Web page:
The Vikings were a warring people steeped in mythology and legend stemming from the very wars and battles they fought. Known for their brutal savagery from factual and fictionalized retellings, the Viking rule remains one of the most captivating eras of world history.
In Arthur Herman’s new book, “The Viking Heart: How Scandinavians Conquered the World,” the reader is taken on a chronological journey covering nearly 1,200 years, from 793, when Vikings struck the island monastery of Lindisfarne in northeast England, to the contributions of World War II and post-World War II Scandinavians.
In much the same vein as one of his previous works (and one of my favorite books), “How the Scots Invented the Modern World,” Herman presents the struggles and triumphs of a people that in the modern age have been seemingly overlooked. When it comes to historical significance, the Scandinavians have unfortunately often been relegated to their Viking forebears, when there is so much more to the Norsemen’s history.
A Deep Look at the People From the North
Interest in the topic of Vikings has recently witnessed a massive resurgence with the hit show “Vikings” from The History Channel. Herman’s book tapped into that interest, but the timing wasn’t the reason he wrote it—rather, it was time to do it. When his book about the Scots was published 20 years ago to great acclaim, he said his uncle suggested writing a book about his Scandinavian ancestry—Norwegian, to be precise. It was a long and thorough process, full of research, travel, and long family discussions. This labor of love is truly a lovely book that will undoubtedly make any person of Scandinavian origin or descent proud—much like I was after reading the book about the Scots (my mother is a McDonald).
The author does a fine job of tracing the Vikings’ dominance and endurance in the Scandinavian countries. He makes a convincing presentation that the Vikings, much like many other civilizations, evolved, trading their primary economic source of war and plunder for the economics of trade.
The reader is able to follow the rises and falls of the Nordic people—from Ragnar Ladbrok to William the Conqueror to Gustavus Adolphus; their great adventurers—from Leif Erikson to Charles Lindbergh Jr.; their women—from Rusla to Queen Margaret of Denmark; their writings—from the epics and sagas to the works of Carl Sandburg; the transition from paganism to Christianity; their early institution and practice of democracy; and their individual and collective contributions to saving the world from fascism, saving millions from starvation, and establishing the gold standard in honoring those who work toward the prize of peace.
A Timely Read
“The Viking Heart” is a timely book, especially given the current climate in which America finds itself. With the ongoing social narratives that attempt to convince people to be ashamed rather than feel a sense of pride about their heritage, this book gives countless reasons for the latter.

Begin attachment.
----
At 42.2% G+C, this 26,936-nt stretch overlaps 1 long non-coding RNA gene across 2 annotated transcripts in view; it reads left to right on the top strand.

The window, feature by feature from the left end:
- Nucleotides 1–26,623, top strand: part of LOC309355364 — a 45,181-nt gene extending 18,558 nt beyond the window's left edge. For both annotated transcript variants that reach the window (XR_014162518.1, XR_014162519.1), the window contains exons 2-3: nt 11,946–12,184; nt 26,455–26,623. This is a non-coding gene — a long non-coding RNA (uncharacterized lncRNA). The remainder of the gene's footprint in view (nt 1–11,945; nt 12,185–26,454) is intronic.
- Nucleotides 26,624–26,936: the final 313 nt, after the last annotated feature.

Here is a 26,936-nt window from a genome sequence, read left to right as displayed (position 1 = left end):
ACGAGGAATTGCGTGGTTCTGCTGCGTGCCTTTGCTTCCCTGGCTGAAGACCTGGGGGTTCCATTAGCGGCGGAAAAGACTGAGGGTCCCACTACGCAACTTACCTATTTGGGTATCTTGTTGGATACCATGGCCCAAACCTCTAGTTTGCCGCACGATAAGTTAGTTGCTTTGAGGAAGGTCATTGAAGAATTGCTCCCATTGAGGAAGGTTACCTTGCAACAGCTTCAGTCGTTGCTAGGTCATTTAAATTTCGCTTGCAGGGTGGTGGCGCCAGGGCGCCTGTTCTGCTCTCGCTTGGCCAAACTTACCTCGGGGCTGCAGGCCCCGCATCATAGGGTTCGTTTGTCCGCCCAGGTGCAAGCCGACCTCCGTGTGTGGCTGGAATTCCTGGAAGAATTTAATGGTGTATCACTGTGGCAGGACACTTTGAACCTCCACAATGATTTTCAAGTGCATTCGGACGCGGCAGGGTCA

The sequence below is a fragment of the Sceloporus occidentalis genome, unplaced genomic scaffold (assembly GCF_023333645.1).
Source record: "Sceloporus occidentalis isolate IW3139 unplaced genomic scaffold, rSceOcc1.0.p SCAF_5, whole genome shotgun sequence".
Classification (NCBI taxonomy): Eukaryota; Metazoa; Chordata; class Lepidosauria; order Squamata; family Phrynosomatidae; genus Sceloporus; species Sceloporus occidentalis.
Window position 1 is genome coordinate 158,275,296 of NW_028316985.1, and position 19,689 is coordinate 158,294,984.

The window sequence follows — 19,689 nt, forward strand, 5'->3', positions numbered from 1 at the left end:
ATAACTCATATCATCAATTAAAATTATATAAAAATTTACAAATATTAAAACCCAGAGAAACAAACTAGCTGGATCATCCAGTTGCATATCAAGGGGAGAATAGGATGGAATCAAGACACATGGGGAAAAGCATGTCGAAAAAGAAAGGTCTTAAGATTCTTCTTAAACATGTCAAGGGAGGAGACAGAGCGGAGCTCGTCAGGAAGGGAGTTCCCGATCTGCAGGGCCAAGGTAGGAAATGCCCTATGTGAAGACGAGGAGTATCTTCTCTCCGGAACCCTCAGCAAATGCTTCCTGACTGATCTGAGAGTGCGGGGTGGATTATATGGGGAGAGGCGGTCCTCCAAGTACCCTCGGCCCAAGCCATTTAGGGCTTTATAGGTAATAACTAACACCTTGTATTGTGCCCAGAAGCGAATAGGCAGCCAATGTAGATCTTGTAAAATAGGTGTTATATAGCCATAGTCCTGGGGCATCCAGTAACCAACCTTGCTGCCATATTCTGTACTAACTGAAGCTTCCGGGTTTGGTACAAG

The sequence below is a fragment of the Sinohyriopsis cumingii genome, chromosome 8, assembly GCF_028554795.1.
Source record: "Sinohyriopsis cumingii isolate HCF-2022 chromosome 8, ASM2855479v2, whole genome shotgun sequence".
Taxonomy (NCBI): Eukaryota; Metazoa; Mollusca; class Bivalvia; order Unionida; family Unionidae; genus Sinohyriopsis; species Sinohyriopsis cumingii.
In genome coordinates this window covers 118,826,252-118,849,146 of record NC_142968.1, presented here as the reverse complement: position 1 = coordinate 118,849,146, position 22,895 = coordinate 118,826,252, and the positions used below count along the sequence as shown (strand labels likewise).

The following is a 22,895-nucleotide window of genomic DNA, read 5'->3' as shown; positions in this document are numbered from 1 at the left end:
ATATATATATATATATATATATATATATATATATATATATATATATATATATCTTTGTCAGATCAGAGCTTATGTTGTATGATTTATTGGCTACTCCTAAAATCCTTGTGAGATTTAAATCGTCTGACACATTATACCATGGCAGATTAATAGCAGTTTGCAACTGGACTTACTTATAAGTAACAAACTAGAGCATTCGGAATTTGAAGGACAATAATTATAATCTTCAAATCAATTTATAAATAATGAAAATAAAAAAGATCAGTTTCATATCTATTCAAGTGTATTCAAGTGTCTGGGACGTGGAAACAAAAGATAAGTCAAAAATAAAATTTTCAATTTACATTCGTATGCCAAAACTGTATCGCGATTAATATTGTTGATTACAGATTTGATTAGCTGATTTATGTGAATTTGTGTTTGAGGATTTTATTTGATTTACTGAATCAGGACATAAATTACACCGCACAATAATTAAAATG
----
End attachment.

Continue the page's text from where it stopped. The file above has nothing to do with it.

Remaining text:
Before starting the book, I sensed the inevitability of a fun read. With Vikings in the mix, how could it not? Herman didn’t disappoint. Interestingly, the author connects, on numerous occasions, the past to the present by tying in the Norse culture of many centuries ago to today. Though modern Americans consider themselves peace-loving people, our pop culture often imitates Norse culture through books, films, and TV, such as “The Lord of the Rings,” “Game of Thrones,” and the aforementioned “Vikings,” as well as video games like “Assassin’s Creed: Valhalla.”
One to Add to the Collection
For those who are collectors of all things Vikings, “The Viking Heart” is most definitely one to add to the collection. For those who don’t know very much about the Norsemen, this book will introduce you to a truly fantastic—literally and figuratively—world and will also place you on a path to discover the true history and the folklore history of the Scandinavians, including an introduction to the various sagas and epics that are the foundation of Norse mythology.
For modern Scandinavians and those who descended from them, this book will instill a strong sense of pride and honor. And lastly, for those who have spent countless hours reading, watching, or playing in the fictitious world of the Vikings, this book will insert a layer of reality. But when it comes to the epic world of the Norsemen, even fact often reads like fiction, which is only one of the many reasons that Herman’s new book is worth reading.
“The Viking Heart: How Scandinavians Conquered the World”
Mariner Books, 2021, 512 pages